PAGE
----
But it was civilization.
The Sumerians were the first to develop pictorial writing around 3100 BCE as a mnemonic device in order to keep records of slaves and other possessions. Within 100 years, the pictograms could symbolize sounds. Sumerian does not resemble any other know language. The states over time adopted the language and writing of the Akkadians, except for liturgical and scholarly writing. A wierd form of Akkadian is spoken today. We call it Hebrew. It is inflective, meaning grammatical modification of the words is achieved through declension and conjugation. Sumerian is agglutinative, i.e., cannot do that. Akkadian is written with a purely phonetic alphabet with letters “making” human sounds.
Genesis expresses the birth of civilization thus: “And they said one to another: ‘Come, let us make ourselves bricks and burn them thoroughly.’ So they substituted brick for stone and used bitumen for mortar. And they said: ‘Come, let us build ourselves a city, and a tower with its top in the sky and we will make ourselves a name lest we be scattered on the face of the whole Earth'” — i.e., lest we revert to nomadic hunter gatherers who cannot be taxed or exploited.
In fact, bricks are not an invention of civilization and these city states employed flat bricks for corners and doorframes. But Early Dynastic I (beginning of third millennium) saw the invention of the “plano-convex brick,” which was set at an angle requiring a lot more mortar, but advantaged by allowing a bifurcation of tasks: specialized bricklayers would set the brick followed by unskilled mortar schmeerers. Construction thus became more efficient and buildings acquired herringbone-like decoration.
The main point the Torah is making is that they built a city (state) and purely for hollow self-aggrandizement built a tower, probably a reference to the enormous ziggurats: staired stage towers, surmounted by temples.
The passage goes on to recite that God is upset by this and confuses their language so that they could not understand one another. They stop building and disperse. By counting the number of years individuals mentioned in the genealogies lived, Torah scholars dates this dispersal to the Hebrew year 1996 or 1765 BCE.
This in fact happened. As Scott writes in Against the Grain: “From roughly 1800 until 700 BCE…settlements in Mesopotamia covered less than a quarter of their previous area, and urban settlements were only one-sixteenth as frequent…” People became liberated and returned to foraging, pastoralism, rudimentary sedentism, etc., though some states survived.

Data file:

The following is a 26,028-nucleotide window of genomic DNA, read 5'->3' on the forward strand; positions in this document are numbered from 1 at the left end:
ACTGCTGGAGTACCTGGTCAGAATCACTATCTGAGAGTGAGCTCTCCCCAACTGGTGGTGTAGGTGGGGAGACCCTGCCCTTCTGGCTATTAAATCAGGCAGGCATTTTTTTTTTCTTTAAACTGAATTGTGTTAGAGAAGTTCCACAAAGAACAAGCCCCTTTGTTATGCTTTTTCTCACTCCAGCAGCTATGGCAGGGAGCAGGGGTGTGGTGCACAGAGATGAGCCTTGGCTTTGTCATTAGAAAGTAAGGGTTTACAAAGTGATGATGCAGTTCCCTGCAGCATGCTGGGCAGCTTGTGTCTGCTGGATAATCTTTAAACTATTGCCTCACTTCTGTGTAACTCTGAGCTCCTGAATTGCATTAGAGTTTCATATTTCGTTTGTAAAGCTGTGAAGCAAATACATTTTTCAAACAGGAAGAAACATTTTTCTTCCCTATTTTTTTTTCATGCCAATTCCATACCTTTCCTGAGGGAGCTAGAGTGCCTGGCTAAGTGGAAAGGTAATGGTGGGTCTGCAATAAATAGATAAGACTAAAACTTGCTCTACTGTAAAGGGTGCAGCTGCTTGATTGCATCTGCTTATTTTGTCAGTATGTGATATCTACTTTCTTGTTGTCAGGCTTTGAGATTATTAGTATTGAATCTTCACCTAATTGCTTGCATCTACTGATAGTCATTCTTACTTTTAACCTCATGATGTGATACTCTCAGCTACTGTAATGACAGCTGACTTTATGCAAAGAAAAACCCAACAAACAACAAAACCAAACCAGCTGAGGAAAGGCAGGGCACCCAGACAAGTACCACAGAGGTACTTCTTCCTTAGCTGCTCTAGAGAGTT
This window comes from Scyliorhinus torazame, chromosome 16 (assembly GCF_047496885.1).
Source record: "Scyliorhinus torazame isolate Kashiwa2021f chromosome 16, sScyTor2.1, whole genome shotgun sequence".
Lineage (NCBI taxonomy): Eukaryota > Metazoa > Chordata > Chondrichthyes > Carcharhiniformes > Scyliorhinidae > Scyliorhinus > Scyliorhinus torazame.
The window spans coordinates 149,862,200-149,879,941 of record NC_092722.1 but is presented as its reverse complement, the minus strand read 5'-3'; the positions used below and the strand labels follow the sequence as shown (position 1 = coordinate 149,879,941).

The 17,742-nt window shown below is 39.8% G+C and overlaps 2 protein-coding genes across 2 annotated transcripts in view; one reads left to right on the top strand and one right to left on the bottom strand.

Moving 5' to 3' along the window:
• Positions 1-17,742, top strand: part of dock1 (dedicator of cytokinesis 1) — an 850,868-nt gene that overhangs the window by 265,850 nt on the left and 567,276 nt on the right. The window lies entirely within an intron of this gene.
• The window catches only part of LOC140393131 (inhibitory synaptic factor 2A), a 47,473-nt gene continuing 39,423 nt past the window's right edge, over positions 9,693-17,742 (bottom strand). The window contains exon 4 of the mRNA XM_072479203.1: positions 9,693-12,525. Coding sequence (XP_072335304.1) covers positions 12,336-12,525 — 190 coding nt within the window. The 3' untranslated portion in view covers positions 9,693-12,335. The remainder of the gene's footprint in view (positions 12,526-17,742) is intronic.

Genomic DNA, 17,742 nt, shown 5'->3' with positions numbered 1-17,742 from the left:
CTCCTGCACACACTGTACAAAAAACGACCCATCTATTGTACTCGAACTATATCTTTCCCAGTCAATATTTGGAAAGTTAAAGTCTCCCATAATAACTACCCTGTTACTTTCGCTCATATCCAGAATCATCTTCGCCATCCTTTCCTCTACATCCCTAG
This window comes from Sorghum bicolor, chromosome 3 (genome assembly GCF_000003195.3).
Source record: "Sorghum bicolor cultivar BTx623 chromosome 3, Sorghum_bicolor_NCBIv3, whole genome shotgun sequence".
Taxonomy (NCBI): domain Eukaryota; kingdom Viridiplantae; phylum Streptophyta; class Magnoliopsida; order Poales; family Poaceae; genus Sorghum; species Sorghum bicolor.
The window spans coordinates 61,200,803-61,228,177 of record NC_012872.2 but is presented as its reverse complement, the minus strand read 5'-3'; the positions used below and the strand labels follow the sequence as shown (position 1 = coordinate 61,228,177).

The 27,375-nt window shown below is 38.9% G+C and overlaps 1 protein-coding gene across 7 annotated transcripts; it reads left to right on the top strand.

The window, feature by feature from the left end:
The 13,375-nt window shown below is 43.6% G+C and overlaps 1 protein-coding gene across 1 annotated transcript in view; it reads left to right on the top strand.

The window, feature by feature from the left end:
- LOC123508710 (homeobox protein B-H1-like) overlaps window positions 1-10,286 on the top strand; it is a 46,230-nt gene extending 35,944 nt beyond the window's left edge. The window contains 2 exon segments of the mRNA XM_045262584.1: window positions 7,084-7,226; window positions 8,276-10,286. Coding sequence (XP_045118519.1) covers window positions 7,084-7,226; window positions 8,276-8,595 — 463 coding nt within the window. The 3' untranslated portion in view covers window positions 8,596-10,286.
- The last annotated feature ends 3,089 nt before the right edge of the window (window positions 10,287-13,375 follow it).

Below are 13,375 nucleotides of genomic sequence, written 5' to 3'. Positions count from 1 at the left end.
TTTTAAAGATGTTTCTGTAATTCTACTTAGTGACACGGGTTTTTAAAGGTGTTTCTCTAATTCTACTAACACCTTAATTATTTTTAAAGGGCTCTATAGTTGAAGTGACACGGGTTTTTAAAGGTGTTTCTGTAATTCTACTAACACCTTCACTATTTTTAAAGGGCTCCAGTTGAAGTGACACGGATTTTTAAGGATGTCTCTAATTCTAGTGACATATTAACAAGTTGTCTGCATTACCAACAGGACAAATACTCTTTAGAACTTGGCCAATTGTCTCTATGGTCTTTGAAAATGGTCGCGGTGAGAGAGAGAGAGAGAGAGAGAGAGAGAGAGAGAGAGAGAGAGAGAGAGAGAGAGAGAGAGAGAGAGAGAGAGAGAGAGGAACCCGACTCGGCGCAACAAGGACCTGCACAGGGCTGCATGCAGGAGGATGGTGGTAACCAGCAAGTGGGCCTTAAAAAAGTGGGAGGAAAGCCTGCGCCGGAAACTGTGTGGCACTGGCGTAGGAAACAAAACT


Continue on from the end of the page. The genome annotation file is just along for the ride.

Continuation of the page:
The reason for the collapse of these civilizations are not yet figured out. Clearly, those first city states were as ecologically unviable in the long term as is the corporate dominated, capitalist, surveilled, global city state we have today except that ours will not have archaeologists deciphering the ruins three millenia post collapse as they will have died along with everyone else. Or the collapse may have been aided by other factors: diseases for which the inhabitants had no immunity, constant warfare, attacks by nomads along the necessary trade routes, slave revolts, “taxpayer” revolts. Take your pick.
Now, here comes the mind blowing part. The next event Genesis recites is that Terah, Abraham’s father, takes his family out of Ur Kasdim which could be Ur, the second-most important of the city states. Abraham is part of this historical dispersion! Terah’s intention is to go to Canaan, but instead settles in Harran (likely a trade-route town in today’s south east Turkey).
Then we get to Chapter XII (Parshat Lech Lecha), which starts with a sentence so cadenced, ringing, majestic, and commanding that it is worth learning Hebrew just to experience its recitation: “God said to Abraham: ‘Go for yourself from your land, and from your birthplace and from your father’s house to the land that I will show you.’” But Abraham had already left his birthplace. With the words “for yourself,” God is sending Abraham not just to a different physical place, but to a different way of living having nothing to do with the oppression, coercion and hollow self aggrandizement of the cultural space he was born to. God is in effect telling him, “I am giving humanity through you a fresh start.”
The Torah, as much as it anything, is about liberation, equality, non-exploitation, non-oppression. It is a vision of society without hierarchy, socialism 3,000 years before Marx. The Jews themselves are liberated from slavery in Egypt. Many commandments, just five of which are: observing Sabbath, giving workers and animals a day of rest, not perverting the judgement of a proselyte or orphan or taking the garment of a widow as security come with a reminder of that enslavement. Moses was chosen as leader precisely because there was never a person more modest, as the Torah describes him. He did not want the job and when he is brought a report of Eldad and Medad undermining his authority by prophesying, he exclaims; “Would that the entire people of God could be prophets.” He was the last person to use his position to exploit others for personal benefit and create a hierarchy with himself at the top. When the Jews conquered Canaan each person, other than a Levite who got none, was given an equal plot of land and no one ruled, only God. Concentration of power and wealth was prevented by the Jubilee Year when, after 50 years, all land went back to the original family that owned it. I could go on with many further examples.
This, I believe, is why the last of the 613 commandments is to study the Torah. It is not just a history lesson but a guide to the founding of a just, non hierarchical society.